2018 will bring a modest pay bump for about 4.5 million American workers, thanks to minimum-wage increases across the country.
Eighteen states are bumping up their minimum wage this week, which the Economic Policy Institute estimates will result in $5 billion more per year in workers’ pockets. Twenty cities will raise their minimum wage, too, according to the National Employment Law Project. In 10 of these states, the uptick in the wage is due to either new legislation passing or ballot measures that voters approved. In the other eight, workers are getting raises thanks to automatic cost-of-living increases built into the existing minimum wage laws.
Mainers will see the biggest bump in the salary for their lowest earners, with the minimum wage in their state going from $9 to $10. In Michigan, workers will see their hourly wage rise 35 cents, and Alaskans are getting the smallest increase, up just 4 cents to $9.84.
Some states are introducing regional upticks in the wage floor. In New York state, workers outside New York City will see their wages rise less than those in the city -- fast-food workers will see their wages rise to $13.50 if they’re in New York City, and to $11.75 in the rest of the state. Some states, like Washington, are scaling the minimum wage by company size. Employers with 500 or more workers will have to pay at least $15 per hour, while companies with fewer than 500 workers can pay just $14 per hour.
The $15-per-hour minimum wage is catching on in Silicon Valley. Sunnyvale and Mountainview, capitals of the tech world, will be paying their workers at least $15 an hour starting Jan. 1, with San Francisco, Berkeley, and Emeryville raising the wage to $15 later in the year.
New Jersey Democratic Governor-elect Phil Murphy, who’ll take his post in 2018, campaigned on a $15-perhour minimum wage for the state, and there’s political momentum behind a $15 minimum wage in several other states. Rise Up Massachusetts, a coalition of religious and labor organizations, collected more than double the number of signatures needed to put a $15 minimum wage measure on their state’s ballot.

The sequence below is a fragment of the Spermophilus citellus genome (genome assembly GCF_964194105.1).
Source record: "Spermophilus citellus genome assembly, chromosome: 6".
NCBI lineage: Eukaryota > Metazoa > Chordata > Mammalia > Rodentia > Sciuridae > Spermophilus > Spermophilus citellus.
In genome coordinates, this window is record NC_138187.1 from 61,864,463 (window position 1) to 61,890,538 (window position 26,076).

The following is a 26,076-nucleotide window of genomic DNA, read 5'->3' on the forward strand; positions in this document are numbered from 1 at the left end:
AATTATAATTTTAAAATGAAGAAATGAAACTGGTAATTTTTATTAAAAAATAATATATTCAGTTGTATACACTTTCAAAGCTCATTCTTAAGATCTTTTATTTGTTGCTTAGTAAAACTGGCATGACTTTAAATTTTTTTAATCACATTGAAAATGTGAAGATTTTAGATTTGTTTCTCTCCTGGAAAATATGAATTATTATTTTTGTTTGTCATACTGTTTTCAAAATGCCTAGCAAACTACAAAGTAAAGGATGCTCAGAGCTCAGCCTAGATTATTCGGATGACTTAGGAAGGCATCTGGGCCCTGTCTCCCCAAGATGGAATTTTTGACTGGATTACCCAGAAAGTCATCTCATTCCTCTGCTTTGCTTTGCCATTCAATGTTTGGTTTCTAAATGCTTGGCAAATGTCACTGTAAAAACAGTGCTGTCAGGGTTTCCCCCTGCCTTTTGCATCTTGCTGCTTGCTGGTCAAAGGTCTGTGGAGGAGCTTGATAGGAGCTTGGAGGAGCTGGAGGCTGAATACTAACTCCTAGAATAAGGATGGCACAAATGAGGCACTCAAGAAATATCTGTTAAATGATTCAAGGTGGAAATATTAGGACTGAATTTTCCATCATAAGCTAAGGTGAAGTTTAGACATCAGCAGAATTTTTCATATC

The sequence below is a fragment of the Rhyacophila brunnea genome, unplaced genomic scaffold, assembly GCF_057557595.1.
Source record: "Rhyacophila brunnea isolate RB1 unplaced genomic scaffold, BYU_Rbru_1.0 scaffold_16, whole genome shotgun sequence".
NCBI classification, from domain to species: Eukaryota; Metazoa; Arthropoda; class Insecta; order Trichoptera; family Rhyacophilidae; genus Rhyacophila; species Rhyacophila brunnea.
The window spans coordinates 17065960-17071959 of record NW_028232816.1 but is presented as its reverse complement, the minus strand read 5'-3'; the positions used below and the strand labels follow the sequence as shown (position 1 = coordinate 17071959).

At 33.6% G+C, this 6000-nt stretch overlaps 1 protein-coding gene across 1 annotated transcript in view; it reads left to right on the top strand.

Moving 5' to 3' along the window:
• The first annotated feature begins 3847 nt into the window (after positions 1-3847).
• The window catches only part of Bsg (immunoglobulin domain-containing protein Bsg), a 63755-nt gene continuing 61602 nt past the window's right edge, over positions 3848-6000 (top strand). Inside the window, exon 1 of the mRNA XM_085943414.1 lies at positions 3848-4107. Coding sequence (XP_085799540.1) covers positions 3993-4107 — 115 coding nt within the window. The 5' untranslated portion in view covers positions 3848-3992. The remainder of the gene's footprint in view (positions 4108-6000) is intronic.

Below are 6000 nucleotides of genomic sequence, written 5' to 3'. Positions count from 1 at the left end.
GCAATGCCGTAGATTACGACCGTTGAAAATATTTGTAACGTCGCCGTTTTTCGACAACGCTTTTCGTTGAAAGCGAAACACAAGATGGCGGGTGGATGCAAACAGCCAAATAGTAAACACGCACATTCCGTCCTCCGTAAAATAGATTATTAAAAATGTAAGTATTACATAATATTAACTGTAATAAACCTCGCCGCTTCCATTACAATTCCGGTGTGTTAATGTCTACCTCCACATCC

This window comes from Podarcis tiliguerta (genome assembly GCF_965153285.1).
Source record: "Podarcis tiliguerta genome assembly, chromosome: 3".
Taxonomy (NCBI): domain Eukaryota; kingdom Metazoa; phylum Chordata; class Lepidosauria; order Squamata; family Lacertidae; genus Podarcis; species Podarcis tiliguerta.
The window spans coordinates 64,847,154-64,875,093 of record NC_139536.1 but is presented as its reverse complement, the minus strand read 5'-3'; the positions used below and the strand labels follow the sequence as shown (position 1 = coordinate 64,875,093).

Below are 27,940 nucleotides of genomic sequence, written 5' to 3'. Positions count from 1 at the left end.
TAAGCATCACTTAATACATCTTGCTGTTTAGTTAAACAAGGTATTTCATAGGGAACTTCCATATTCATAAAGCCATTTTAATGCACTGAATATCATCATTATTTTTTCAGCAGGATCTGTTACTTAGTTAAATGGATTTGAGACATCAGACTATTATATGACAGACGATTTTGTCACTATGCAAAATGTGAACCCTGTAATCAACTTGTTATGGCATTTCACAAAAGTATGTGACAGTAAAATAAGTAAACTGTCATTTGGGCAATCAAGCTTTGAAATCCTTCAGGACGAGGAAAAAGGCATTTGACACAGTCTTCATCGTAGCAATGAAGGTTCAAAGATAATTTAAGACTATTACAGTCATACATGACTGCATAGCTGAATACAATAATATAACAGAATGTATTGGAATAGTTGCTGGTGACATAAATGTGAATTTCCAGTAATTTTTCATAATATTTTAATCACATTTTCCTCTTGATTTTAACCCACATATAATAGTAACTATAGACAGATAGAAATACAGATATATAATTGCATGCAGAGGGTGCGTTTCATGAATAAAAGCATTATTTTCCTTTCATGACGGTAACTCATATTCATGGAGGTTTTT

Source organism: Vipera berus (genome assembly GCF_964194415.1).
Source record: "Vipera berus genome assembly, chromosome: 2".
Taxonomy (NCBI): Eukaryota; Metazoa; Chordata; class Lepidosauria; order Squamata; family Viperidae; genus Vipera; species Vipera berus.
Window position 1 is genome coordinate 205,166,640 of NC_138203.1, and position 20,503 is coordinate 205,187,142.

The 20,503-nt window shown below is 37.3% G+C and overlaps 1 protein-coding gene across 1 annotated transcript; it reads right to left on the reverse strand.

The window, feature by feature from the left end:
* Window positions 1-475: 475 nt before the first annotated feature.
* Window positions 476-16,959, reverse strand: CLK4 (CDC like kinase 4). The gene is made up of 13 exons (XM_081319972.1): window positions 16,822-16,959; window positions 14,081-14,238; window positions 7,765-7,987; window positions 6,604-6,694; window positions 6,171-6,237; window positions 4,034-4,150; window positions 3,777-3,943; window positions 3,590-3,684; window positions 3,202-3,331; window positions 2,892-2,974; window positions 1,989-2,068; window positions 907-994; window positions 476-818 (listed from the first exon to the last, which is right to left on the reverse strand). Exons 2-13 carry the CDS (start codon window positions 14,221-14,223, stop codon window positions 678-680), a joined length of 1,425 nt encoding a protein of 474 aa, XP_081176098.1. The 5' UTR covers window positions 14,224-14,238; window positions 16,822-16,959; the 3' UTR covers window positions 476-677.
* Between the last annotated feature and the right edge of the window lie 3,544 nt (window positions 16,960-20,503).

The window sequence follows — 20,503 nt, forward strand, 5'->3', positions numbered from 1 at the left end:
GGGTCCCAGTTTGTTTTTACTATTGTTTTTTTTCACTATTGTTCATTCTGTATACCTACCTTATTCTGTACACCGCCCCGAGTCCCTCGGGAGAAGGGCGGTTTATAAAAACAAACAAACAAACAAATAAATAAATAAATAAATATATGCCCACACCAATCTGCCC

Historically, though, the increases on January 1 aren’t unprecedented. In 2017, 21 states raised their minimum wage, and the wage floor is being raised only nominally in a number of the states seeing increases in the new year.
Federally, the minimum wage has stood at $7.25 an hour since 2009. Former President Barack Obama sought, unsuccessfully, to raise it, and with Republicans in control in Congress and the White House, an increase in the federal minimum wage is unlikely. So states have taken the matter into their own hands.
While the economy has been performing well, wage earners aren’t reaping many of the benefits. In fact, wages have been stagnant in the U.S. since about the 1970s, rising only 0.2 percent per year between 1972 and 2017 if you adjust for inflation, according to a report from the Brookings Institute.
Here’s a state-by-state breakdown:
Maine will raising its minimum wage $1, to $10
- Maine will raising its minimum wage $1, to $10
- Vermont will raise its minimum wage $.50 to $10.50
- Rhode Island will raise its minimum wage $.50 to $10.10
- New York will raise its minimum wage $.70 to $10.40
- New Jersey will raise its minimum wage $.0.16 to $8.60
- Florida will raise its minimum wage $0.15 to $8.25
- Michigan will raise its wage $.35 to $9.25
- Ohio will raise its minimum wage $.15 to $8.30
- Minnesota will raise its minimum wage $.15 to $9.65
- Missouri will raise its minimum wage $.15 to $7.85
- South Dakota will raise its minimum wage $.20 to $8.85
- Montana will raise its minimum wage $.15 to $8.30
- Colorado will raise its minimum wage $.90 to $10.20
- Washington will raise its minimum wage $.50 to $11.50
- California will raise its minimum wage $.50 to $11
- Arizona will raise its minimum wage $.50 to $10.50
- Alaska will raise its minimum wage $.04 to $9.84
- Hawaii will raise its minimum wage $.85 to $10.10